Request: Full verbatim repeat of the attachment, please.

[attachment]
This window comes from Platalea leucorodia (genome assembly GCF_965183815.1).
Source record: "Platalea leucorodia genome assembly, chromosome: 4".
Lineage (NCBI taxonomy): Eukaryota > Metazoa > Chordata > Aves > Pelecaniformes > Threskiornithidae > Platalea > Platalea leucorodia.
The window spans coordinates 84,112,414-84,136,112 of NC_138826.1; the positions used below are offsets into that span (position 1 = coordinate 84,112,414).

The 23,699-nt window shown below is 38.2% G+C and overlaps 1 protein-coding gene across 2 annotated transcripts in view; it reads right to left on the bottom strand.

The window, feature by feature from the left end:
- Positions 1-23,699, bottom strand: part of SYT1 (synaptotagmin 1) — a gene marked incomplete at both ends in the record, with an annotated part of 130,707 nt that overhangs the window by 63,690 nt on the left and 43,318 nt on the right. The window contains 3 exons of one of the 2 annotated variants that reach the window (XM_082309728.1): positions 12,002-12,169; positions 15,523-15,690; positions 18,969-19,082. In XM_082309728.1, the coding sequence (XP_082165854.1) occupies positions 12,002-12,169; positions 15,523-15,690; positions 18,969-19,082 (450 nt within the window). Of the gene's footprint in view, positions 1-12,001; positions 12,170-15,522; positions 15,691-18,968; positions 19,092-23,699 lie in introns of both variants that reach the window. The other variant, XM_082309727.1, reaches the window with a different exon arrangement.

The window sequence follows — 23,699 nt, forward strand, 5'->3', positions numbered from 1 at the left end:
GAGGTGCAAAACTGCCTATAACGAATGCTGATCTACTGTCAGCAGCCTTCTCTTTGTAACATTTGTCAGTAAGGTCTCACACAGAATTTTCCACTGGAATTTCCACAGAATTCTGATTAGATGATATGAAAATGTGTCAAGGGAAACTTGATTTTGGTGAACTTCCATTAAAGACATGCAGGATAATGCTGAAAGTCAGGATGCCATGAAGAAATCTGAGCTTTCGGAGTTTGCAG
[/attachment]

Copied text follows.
This window comes from Platalea leucorodia (genome assembly GCF_965183815.1).
Source record: "Platalea leucorodia genome assembly, chromosome: 4".
Lineage (NCBI taxonomy): Eukaryota > Metazoa > Chordata > Aves > Pelecaniformes > Threskiornithidae > Platalea > Platalea leucorodia.
The window spans coordinates 84,112,414-84,136,112 of NC_138826.1; the positions used below are offsets into that span (position 1 = coordinate 84,112,414).

The 23,699-nt window shown below is 38.2% G+C and overlaps 1 protein-coding gene across 2 annotated transcripts in view; it reads right to left on the bottom strand.

The window, feature by feature from the left end:
- Positions 1-23,699, bottom strand: part of SYT1 (synaptotagmin 1) — a gene marked incomplete at both ends in the record, with an annotated part of 130,707 nt that overhangs the window by 63,690 nt on the left and 43,318 nt on the right. The window contains 3 exons of one of the 2 annotated variants that reach the window (XM_082309728.1): positions 12,002-12,169; positions 15,523-15,690; positions 18,969-19,082. In XM_082309728.1, the coding sequence (XP_082165854.1) occupies positions 12,002-12,169; positions 15,523-15,690; positions 18,969-19,082 (450 nt within the window). Of the gene's footprint in view, positions 1-12,001; positions 12,170-15,522; positions 15,691-18,968; positions 19,092-23,699 lie in introns of both variants that reach the window. The other variant, XM_082309727.1, reaches the window with a different exon arrangement.

The window sequence follows — 23,699 nt, forward strand, 5'->3', positions numbered from 1 at the left end:
GAGGTGCAAAACTGCCTATAACGAATGCTGATCTACTGTCAGCAGCCTTCTCTTTGTAACATTTGTCAGTAAGGTCTCACACAGAATTTTCCACTGGAATTTCCACAGAATTCTGATTAGATGATATGAAAATGTGTCAAGGGAAACTTGATTTTGGTGAACTTCCATTAAAGACATGCAGGATAATGCTGAAAGTCAGGATGCCATGAAGAAATCTGAGCTTTCGGAGTTTGCAG